The Food Standards Agency's plan for the mandatory addition of folic acid to bread could bring increased health risks for millions of people

It's staggering, and depressing, just how often the Food Standards Agency gets it wrong.

Persuaded by medics who are narrowly obsessed with reducing the incidence of spina bifida - to the exclusion of wider health concerns - it has been pushing for the mass medication of our bread with folic acid.

Now it transpires that the FSA has also been simultaneously asking food manufacturers to reduce the folic acid in their products.

This is because, come the proposed mandatory addition of folate in bread, up to 380,000 people could be consuming excessive, potentially harmful quantities, unless there is a 15% reduction in folic acid in foods such as fortified breakfast cereals and a cap on the amount in vitamin supplements. 

It gets crazier. Fortifying bread with folic acid will almost certainly cause problems for people with leukaemia and arthritis, women being treated for ectopic pregnancies, men with a family history of bowel cancer and people with blocked arteries. 

The older you are, the more alarming it is. Eight thousand people over 65 will face an increased risk of bowel cancer. Excessive folic acid also makes it harder to diagnose certain vitamin deficiencies in the elderly, such as vitamin B12, a lack of which is implicated in dementia and Alzheimer's disease. We are talking millions of potential losers, since most residents of care homes and elderly hospital patients are likely candidates for poor vitamin B status.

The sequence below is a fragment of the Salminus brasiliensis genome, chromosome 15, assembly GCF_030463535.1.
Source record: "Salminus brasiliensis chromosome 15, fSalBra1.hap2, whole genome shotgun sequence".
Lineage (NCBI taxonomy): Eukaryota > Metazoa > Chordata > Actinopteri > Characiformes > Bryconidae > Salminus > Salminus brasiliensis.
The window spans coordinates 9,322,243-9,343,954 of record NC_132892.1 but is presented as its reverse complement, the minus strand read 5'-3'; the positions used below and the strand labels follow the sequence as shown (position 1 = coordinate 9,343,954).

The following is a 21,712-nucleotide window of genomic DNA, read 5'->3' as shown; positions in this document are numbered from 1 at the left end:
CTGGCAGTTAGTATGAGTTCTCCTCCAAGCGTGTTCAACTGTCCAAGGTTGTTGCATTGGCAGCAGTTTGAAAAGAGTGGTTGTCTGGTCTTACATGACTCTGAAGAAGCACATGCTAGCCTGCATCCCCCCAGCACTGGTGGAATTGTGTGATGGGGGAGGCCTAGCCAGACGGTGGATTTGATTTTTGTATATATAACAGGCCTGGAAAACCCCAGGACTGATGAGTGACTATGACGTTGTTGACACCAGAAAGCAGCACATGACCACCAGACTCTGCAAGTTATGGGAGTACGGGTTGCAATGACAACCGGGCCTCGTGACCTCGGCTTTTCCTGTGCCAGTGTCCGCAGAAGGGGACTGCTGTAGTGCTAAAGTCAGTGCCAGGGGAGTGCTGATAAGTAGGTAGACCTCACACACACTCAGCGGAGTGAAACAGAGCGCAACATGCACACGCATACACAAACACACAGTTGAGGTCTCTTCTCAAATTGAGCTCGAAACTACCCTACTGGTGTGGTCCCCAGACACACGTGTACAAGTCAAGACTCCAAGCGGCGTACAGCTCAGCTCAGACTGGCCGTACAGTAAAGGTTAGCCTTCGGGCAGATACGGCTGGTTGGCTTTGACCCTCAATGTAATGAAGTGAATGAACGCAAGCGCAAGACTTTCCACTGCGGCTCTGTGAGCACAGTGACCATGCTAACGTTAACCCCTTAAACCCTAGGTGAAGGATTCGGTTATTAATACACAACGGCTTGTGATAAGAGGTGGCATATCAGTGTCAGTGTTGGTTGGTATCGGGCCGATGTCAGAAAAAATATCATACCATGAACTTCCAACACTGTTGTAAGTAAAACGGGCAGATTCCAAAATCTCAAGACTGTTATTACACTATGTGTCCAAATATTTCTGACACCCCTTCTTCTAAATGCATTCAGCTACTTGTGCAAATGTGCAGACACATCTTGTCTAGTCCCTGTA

The cost-benefit analysis on this proposed experiment with the nation's health just doesn't stack up.

The rest of the population will have to face increased health risks simply because adding folic acid to everyone's bread may reduce the 200 cases of babies born each year with spina bifida or similar. Talk about a sledgehammer to crack a nut.

And if the FSA gets its way on folic acid, just imagine the resulting mass confusion among the ranks of healthy eaters who have been diligently following government advice to eat lots of unprocessed foods that are naturally rich in folate such as broccoli, brussel sprouts, beans and peas. Who could blame them for wondering if they should still be eating these in quantity, when the FSA has instructed manufacturers to cut folic acid in other foods for fear of a national overdose?

The last word on folic acid rests with the Department of Health. Pray that it can reason better than the FSA.n

Joanna Blythman is the

author of Bad Food Britain